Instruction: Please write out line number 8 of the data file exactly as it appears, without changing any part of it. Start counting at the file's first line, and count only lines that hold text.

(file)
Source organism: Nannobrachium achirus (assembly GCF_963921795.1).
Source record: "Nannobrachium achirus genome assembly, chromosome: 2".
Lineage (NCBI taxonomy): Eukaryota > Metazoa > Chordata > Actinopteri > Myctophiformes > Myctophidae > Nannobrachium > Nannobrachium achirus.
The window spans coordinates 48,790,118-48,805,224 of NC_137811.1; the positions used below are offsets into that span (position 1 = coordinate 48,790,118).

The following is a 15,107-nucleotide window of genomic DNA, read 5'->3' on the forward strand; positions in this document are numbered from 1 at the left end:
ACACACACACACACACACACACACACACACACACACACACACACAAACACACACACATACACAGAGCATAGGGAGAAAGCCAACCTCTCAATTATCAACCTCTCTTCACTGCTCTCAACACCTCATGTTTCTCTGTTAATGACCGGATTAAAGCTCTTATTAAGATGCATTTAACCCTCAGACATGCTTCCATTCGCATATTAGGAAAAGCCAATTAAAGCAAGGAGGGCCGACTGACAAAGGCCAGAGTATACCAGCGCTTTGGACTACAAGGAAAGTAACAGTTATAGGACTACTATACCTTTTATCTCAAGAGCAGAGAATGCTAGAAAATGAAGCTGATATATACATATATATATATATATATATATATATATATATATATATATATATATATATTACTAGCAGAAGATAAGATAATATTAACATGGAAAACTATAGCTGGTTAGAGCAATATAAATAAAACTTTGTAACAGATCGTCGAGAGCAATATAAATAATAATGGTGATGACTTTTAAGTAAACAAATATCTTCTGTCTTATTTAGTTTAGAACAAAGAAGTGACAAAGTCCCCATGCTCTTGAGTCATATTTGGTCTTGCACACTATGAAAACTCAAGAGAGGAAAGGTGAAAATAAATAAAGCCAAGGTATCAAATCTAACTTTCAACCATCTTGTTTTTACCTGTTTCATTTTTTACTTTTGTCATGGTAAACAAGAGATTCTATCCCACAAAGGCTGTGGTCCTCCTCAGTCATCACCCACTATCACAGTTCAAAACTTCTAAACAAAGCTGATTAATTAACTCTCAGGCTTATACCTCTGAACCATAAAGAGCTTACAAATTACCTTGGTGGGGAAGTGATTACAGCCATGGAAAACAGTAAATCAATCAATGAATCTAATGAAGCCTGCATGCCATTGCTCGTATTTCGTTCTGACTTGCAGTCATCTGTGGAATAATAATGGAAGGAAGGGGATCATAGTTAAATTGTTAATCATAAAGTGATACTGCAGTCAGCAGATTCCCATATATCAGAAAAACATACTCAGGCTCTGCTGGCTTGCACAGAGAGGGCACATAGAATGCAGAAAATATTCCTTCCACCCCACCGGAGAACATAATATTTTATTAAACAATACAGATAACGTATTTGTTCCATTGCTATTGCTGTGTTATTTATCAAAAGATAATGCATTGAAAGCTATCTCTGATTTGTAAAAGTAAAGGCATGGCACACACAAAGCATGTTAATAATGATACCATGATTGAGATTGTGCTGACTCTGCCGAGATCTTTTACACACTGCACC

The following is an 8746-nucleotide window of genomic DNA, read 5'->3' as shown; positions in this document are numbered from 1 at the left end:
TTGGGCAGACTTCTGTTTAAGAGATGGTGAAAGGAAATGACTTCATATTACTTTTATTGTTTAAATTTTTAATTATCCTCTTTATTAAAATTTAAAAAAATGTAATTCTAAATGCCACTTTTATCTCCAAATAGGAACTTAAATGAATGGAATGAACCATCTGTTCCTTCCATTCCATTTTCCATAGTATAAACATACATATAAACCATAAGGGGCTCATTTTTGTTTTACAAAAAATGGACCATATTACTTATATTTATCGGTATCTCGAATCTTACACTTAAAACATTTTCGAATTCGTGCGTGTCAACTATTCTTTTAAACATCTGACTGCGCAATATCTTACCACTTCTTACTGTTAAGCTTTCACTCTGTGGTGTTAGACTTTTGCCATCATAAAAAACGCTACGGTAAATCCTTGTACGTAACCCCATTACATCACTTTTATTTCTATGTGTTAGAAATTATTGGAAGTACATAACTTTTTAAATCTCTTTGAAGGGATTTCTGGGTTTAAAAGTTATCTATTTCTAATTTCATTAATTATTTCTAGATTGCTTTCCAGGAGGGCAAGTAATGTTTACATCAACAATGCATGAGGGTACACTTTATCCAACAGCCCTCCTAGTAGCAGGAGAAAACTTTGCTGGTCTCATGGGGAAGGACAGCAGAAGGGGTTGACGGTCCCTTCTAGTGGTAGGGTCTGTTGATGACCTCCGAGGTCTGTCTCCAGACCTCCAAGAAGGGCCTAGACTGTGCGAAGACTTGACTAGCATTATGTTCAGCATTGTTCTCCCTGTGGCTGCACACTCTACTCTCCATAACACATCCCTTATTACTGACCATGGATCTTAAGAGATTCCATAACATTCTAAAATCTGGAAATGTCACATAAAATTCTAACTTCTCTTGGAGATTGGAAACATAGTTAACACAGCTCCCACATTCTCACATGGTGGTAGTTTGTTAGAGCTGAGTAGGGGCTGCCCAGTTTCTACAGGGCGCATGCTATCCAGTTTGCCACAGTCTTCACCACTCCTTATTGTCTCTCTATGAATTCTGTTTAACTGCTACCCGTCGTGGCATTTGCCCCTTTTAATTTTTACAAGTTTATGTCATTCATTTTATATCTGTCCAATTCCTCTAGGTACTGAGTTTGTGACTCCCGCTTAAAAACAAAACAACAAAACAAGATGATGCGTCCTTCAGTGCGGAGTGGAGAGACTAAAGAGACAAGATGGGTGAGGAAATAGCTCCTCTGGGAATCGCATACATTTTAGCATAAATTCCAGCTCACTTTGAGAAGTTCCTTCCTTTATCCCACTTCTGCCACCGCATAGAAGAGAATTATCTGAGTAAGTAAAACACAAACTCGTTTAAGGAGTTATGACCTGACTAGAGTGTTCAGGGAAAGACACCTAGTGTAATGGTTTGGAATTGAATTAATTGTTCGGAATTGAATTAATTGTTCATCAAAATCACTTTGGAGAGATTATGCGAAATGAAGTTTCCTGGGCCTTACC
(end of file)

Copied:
TTGGGCAGACTTCTGTTTAAGAGATGGTGAAAGGAAATGACTTCATATTACTTTTATTGTTTAAATTTTTAATTATCCTCTTTATTAAAATTTAAAAAAATGTAATTCTAAATGCCACTTTTATCTCCAAATAGGAACTTAAATGAATGGAATGAACCATCTGTTCCTTCCATTCCATTTTCCATAGTATAAACATACATATAAACCATAAGGGGCTCATTTTTGTTTTACAAAAAATGGACCATATTACTTATATTTATCGGTATCTCGAATCTTACACTTAAAACATTTTCGAATTCGTGCGTGTCAACTATTCTTTTAAACATCTGACTGCGCAATATCTTACCACTTCTTACTGTTAAGCTTTCACTCTGTGGTGTTAGACTTTTGCCATCATAAAAAACGCTACGGTAAATCCTTGTACGTAACCCCATTACATCACTTTTATTTCTATGTGTTAGAAATTATTGGAAGTACATAACTTTTTAAATCTCTTTGAAGGGATTTCTGGGTTTAAAAGTTATCTATTTCTAATTTCATTAATTATTTCTAGATTGCTTTCCAGGAGGGCAAGTAATGTTTACATCAACAATGCATGAGGGTACACTTTATCCAACAGCCCTCCTAGTAGCAGGAGAAAACTTTGCTGGTCTCATGGGGAAGGACAGCAGAAGGGGTTGACGGTCCCTTCTAGTGGTAGGGTCTGTTGATGACCTCCGAGGTCTGTCTCCAGACCTCCAAGAAGGGCCTAGACTGTGCGAAGACTTGACTAGCATTATGTTCAGCATTGTTCTCCCTGTGGCTGCACACTCTACTCTCCATAACACATCCCTTATTACTGACCATGGATCTTAAGAGATTCCATAACATTCTAAAATCTGGAAATGTCACATAAAATTCTAACTTCTCTTGGAGATTGGAAACATAGTTAACACAGCTCCCACATTCTCACATGGTGGTAGTTTGTTAGAGCTGAGTAGGGGCTGCCCAGTTTCTACAGGGCGCATGCTATCCAGTTTGCCACAGTCTTCACCACTCCTTATTGTCTCTCTATGAATTCTGTTTAACTGCTACCCGTCGTGGCATTTGCCCCTTTTAATTTTTACAAGTTTATGTCATTCATTTTATATCTGTCCAATTCCTCTAGGTACTGAGTTTGTGACTCCCGCTTAAAAACAAAACAACAAAACAAGATGATGCGTCCTTCAGTGCGGAGTGGAGAGACTAAAGAGACAAGATGGGTGAGGAAATAGCTCCTCTGGGAATCGCATACATTTTAGCATAAATTCCAGCTCACTTTGAGAAGTTCCTTCCTTTATCCCACTTCTGCCACCGCATAGAAGAGAATTATCTGAGTAAGTAAAACACAAACTCGTTTAAGGAGTTATGACCTGACTAGAGTGTTCAGGGAAAGACACCTAGTGTAATGGTTTGGAATTGAATTAATTGTTCGGAATTGAATTAATTGTTCATCAAAATCACTTTGGAGAGATTATGCGAAATGAAGTTTCCTGGGCCTTACC